4. Soil Requirements
Sempervivum Red Lion also hates sitting in the wet for too long and therefore would need good drainage to keep it thriving. With that in mind, you need to make sure to plant them in a container using a porous and well-draining potting medium, like a cactus or succulent soil mix, or simply blend one yourself by mixing 80 to 90 percent sand or pumice with 10 to 20 percent compost or general-purpose potting soil. You can also top it off with some decorative rocks, gravel, or glass beads, as this will help gather heat and, as well as, fill in empty spaces until the plant grows so your container will look better.
As for Red Lions planted in the ground, you may add compost, potting soil, gravel, or vermiculite to promote better drainage.
Propagating Sempervivum Red Lion
The best and easiest method to propagate Sempervivum Red Lion is through offset. Follow the step-by-step guide below on how to do this.
Step 1: Fill a pot or container with porous and well-draining soil. You can either buy a cactus or succulent soil mix from the nearest local store near you or just blend your own soil mix.
Step 2: Mix in half a teaspoon of dry general-purpose fertilizer for every 1 to 2 cups of soil mix. Make sure to measure carefully, as too much fertilizer may burn the roots of the plants.
Step 3: Once done, water the potting medium and set the pot aside to let it drain until the soil is slightly damp.
Step 4: While waiting, you can now carefully pull an offset or chick from the base of the parent plant.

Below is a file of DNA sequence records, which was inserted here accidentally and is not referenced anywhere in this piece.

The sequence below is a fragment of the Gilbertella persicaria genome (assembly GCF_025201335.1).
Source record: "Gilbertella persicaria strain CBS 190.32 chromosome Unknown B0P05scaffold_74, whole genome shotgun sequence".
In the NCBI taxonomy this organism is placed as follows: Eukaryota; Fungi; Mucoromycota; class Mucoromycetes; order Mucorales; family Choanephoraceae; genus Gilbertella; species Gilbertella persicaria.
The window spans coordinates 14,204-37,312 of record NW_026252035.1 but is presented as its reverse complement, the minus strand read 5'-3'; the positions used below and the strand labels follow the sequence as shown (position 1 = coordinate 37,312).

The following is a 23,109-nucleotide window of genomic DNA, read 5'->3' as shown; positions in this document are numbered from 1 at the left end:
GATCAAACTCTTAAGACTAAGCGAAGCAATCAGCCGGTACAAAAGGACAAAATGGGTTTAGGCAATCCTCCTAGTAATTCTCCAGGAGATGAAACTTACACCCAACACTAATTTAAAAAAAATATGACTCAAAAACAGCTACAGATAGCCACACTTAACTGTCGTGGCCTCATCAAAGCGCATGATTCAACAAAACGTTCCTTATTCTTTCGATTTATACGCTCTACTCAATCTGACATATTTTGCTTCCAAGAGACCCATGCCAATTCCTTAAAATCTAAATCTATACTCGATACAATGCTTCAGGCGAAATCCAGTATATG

Step 5: Once you have successfully removed the offset, plant it in the container you prepared earlier by pressing it gently into the potting medium.
Once you are done, place the container in a warm room where it can get bright but indirect sunlight. And remember to water generously until it flows down the drainage hole whenever the soil feels dry.
Blooming of Sempervivum Red Lion
During summer, you might notice that the center of one of your mature Sempervivum Red Lions starts growing upwards until it turns into a flower stalk. Once you see this happening to your Red Lion, it only means that it's the beginning of the end. Why?
Though the flower of Sempervivum Red Lion is very pretty, like some Agaves and Tillandsias or also known as Air Plants, this succulent is a monocarpic plant. Meaning, you will see each of your Red Lion produce flowers only once, as it dies after blooming.
Luckily, there's a way to temporarily stop the blooming process. You can do this by separating the developing bloom stalk (low-lying layers of leaves at the base of the rosette) from the plant. Do this by scooping it out from the rosette using a clean, sharp knife.
However, keep in mind that this procedure would only work if you were able to remove the bloom stalk from the plant as soon as its center starts to close in and elongate. Also, once the bloom stalk has been removed, the plant will not go back to its perfectly symmetrical look. Instead, it will produce more offsets for you to transplant and care for.
See more about How To Make My Succulents Turn Red
For Types of Succulents Careguide. Read more information here.